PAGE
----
The score for Beaux (which, like the dance, is filled with structures and rhythms based on three and nine) actually consists of two separate pieces that Martinu wrote for the harpsichord: one a 1935 Concerto for Harpsichord and Small Orchestra, the other a smaller piece for solo harpsichord, written the same year, that Morris has interpolated into the middle of the concerto. As with all his other dances—including Four Saints and A Choral Fantasy, which pay tribute, respectively, to the playful allusiveness of Virgil Thomson and the resounding forcefulness of Beethoven—Beaux stems first and foremost from its music. The harpsichord is a strange instrument for a twentieth-century concerto, and it is an even stranger instrument for a ballet performed in a large opera house. Its thin, chiming, temperamentally prim voice projects oddly in such a big space, and this oddness is exacerbated by Martinu’s tendency to insert discordant modernist notes within the neo-classical melody. Like Morris himself, Martinu must have been something of a provocateur, pushing his medium to unexpected places in just the way Morris does his. That both of them are quiet provocateurs, at least in this case, is partly what gives Beaux its singular feeling.

The dance conveys a sense of companionship pleasurably enjoyed, a kind of pastoral of fellow-feeling, not unlike what we got in the earlier, more cheerful phases of Morris’s Socrates. Here each dancer, while playing his own independent role in the group, also contributes to the concerted shape of the whole, but the impulse behind the unified movement always feels voluntary rather than coerced. Without ballerinas to lift and twirl, without a toe shoe or a pas de deux in sight, these young fellows seem released into a golden age of dance: dance as an expression of quiet contentment, or mild showing off, or strong affection, or playful imitations of flight—dance as something relaxed and fun and above all natural.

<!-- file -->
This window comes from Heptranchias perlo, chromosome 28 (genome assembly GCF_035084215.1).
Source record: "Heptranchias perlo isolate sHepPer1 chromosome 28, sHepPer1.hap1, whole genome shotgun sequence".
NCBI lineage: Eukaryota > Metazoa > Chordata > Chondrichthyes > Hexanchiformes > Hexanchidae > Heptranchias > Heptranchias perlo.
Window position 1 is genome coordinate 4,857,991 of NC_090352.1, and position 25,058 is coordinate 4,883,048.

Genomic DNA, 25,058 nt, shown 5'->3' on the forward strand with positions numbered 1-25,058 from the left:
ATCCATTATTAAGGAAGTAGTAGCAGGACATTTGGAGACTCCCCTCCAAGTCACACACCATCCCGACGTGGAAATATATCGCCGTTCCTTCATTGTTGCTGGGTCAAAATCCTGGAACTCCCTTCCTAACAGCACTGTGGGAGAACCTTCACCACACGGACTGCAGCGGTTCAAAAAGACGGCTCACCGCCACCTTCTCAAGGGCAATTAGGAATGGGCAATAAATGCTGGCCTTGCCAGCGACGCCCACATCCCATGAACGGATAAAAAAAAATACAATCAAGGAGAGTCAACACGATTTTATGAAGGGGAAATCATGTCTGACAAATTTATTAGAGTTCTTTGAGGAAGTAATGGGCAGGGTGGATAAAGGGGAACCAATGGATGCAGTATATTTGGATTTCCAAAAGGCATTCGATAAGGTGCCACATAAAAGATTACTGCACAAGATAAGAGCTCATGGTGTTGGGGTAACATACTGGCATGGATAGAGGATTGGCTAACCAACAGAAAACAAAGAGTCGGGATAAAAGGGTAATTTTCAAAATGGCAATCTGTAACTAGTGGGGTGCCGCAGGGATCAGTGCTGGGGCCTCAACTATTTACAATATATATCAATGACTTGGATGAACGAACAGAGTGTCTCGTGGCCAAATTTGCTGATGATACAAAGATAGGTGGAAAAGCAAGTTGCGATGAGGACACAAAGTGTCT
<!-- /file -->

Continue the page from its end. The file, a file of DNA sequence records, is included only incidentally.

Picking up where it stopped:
This stood in marked contrast to the piece that preceded Beaux on the San Francisco Ballet’s February program, a 2006 work by Wayne McGregor called Chroma. I have only been exposed to McGregor’s work once before, through Frederick Wiseman’s documentary La Danse, but from these two samples alone, I feel safe in deducing that this British choreographer very much views himself as a ballet rebel. Unlike Morris’s quiet rebellion, however, McGregor’s is very loud. It’s not just that the indie-rock-new-music score is played at a frenetic level; it’s also that the extreme, highly acrobatic, and purposely ugly movements of the dancers are designed to scream out, “This is not your parents’ idea of ballet!” The new, however, turns out to bear a distinct resemblance to the old, in that McGregor’s choreography is just as rigid and dictatorial as anything the ballet traditionalists could have invented. None of the motions are what the human body would choose to do on its own, and many look positively painful. This is especially true in the case of the women, who (I suppose because their bodies are more flexible, or because they can be helped through their contortions by the partnering men) are used like pliable yet steel-riveted dolls, capable of twisting in all directions with the speed and suddenness of a rock-music beat. At the interval between this first piece and Morris’s, I heard one man say to another, “I had no idea women’s bodies could even do that.” I think this remark goes a long way toward explaining why I hated Chroma so much.